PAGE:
Some really funky and trippy production on here. The compositions that Omar offers here present a constant latin tinged rhythm that progresses through the songs, but only slightly and almost imperceptibly, so that the five songs run into each other more like one 20 minute Jam. The album is only 20 mins or so long, but it could get fairly boring (or even quite annoying?) if it continued for much longer - so the 20 minute mark seems quite fine in my book.
The vocals offered by Lydia require an open mind. The voice has been manipulated to sound like the zombie thing from the 80's 'tales from the crypt film', and much of what she is saying seems totally flippant and no-brained, like a rather annoyin female Bill Hicks wannabe. The verbal content of the album really lets it down at times i feel. I wondered why exactly Omar chose to collaborate with this person.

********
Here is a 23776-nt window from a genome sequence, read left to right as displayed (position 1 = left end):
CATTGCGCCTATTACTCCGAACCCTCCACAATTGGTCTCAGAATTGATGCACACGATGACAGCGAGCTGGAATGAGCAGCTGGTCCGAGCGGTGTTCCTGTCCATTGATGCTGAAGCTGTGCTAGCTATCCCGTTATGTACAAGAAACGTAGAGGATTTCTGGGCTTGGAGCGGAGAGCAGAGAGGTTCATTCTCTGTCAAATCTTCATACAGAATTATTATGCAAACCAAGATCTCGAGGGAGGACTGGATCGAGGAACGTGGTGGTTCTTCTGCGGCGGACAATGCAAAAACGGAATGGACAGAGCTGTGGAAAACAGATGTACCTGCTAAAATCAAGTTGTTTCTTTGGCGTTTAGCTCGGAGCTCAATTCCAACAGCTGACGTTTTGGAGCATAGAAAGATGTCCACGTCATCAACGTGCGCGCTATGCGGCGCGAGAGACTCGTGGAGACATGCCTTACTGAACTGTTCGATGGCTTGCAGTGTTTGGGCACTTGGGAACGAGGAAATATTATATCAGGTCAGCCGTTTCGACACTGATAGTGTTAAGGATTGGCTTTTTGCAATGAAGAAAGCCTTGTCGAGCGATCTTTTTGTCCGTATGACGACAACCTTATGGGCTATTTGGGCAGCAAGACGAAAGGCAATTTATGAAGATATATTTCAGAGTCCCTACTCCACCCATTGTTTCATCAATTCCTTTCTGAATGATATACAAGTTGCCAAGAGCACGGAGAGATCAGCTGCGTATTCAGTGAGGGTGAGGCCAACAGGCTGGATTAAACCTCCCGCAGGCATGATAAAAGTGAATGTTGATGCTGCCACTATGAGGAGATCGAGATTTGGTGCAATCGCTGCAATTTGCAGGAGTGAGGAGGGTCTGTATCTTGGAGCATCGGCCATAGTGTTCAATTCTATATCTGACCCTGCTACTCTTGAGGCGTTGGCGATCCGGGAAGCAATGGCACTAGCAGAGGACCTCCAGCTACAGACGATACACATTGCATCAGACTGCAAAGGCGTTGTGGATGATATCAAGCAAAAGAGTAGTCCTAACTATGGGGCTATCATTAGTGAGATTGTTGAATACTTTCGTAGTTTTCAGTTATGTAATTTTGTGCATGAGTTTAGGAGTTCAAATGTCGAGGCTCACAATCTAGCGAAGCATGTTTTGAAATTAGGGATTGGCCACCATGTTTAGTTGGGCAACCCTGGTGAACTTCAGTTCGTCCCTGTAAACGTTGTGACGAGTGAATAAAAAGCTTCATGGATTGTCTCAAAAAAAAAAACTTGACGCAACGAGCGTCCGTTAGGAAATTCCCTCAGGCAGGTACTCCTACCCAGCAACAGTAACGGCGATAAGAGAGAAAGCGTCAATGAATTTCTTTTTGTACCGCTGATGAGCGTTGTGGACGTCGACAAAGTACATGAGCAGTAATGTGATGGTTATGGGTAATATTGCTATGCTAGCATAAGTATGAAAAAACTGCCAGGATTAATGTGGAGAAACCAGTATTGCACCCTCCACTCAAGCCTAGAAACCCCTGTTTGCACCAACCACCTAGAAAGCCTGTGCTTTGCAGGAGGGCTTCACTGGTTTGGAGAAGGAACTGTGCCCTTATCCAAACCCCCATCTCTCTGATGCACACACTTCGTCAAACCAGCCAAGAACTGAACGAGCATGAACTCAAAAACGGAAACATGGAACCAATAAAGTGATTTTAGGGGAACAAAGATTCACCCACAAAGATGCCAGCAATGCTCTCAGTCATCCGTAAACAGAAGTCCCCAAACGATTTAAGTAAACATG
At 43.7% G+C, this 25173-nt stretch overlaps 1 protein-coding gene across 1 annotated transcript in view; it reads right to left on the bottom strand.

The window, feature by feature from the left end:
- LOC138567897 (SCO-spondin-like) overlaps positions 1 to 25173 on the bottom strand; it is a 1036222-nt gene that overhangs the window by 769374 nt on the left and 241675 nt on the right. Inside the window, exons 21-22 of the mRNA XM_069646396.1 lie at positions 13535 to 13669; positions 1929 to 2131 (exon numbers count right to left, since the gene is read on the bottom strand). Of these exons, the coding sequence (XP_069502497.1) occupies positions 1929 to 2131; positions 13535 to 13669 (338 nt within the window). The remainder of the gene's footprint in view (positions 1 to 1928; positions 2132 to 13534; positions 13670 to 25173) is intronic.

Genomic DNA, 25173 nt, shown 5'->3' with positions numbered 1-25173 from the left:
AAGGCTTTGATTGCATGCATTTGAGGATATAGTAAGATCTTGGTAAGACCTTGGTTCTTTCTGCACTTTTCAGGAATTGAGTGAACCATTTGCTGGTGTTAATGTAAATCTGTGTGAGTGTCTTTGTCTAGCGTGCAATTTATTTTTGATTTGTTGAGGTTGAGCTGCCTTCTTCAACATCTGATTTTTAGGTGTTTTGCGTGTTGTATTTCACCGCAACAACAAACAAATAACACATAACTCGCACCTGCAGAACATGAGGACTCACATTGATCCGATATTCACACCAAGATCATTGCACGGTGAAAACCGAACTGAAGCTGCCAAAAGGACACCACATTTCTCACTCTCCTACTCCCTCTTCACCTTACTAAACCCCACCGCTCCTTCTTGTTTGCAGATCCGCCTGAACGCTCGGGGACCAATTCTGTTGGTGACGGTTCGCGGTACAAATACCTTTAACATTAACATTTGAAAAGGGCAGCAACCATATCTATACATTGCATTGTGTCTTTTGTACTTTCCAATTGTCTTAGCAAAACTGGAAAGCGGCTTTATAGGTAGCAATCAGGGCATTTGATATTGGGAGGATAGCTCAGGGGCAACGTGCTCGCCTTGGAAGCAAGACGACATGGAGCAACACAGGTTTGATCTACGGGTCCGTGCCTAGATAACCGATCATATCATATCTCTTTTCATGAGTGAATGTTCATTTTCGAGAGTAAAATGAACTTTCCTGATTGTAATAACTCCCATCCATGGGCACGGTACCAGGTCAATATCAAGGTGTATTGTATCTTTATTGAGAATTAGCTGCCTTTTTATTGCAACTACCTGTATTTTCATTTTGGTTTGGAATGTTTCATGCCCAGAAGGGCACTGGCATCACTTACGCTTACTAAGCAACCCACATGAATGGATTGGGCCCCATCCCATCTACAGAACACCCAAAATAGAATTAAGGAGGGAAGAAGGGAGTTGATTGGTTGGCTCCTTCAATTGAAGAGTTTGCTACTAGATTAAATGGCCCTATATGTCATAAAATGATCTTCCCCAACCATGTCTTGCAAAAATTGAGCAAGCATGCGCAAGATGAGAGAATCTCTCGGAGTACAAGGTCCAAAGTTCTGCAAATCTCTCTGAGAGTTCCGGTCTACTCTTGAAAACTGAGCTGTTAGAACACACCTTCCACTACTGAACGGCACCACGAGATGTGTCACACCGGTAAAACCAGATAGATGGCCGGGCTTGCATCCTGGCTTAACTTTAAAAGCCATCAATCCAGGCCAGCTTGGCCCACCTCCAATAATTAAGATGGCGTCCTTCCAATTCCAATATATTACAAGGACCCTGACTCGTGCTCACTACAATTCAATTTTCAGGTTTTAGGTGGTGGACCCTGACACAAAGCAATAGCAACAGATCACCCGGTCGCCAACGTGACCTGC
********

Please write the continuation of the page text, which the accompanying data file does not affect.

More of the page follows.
Anyhow, changin the focus: the album, when judged merely on account of the mood it creates and the sounds that are played around with, makes for quite a quirky and interesting listen. In my humble opinion, this owes greatly to Omars virtuosity as a musician and producer than anything that Lydia does, and he could have feasibly swapped her input with that of, say, David Hasslehoff for an equally interesting listen. The concept of 'Polishin the turd' seems to spring into my mind. So adept is Omar at polishing turds judging by this work, that i would actually recommend this album - even if you don't particularly hate Religion and Men.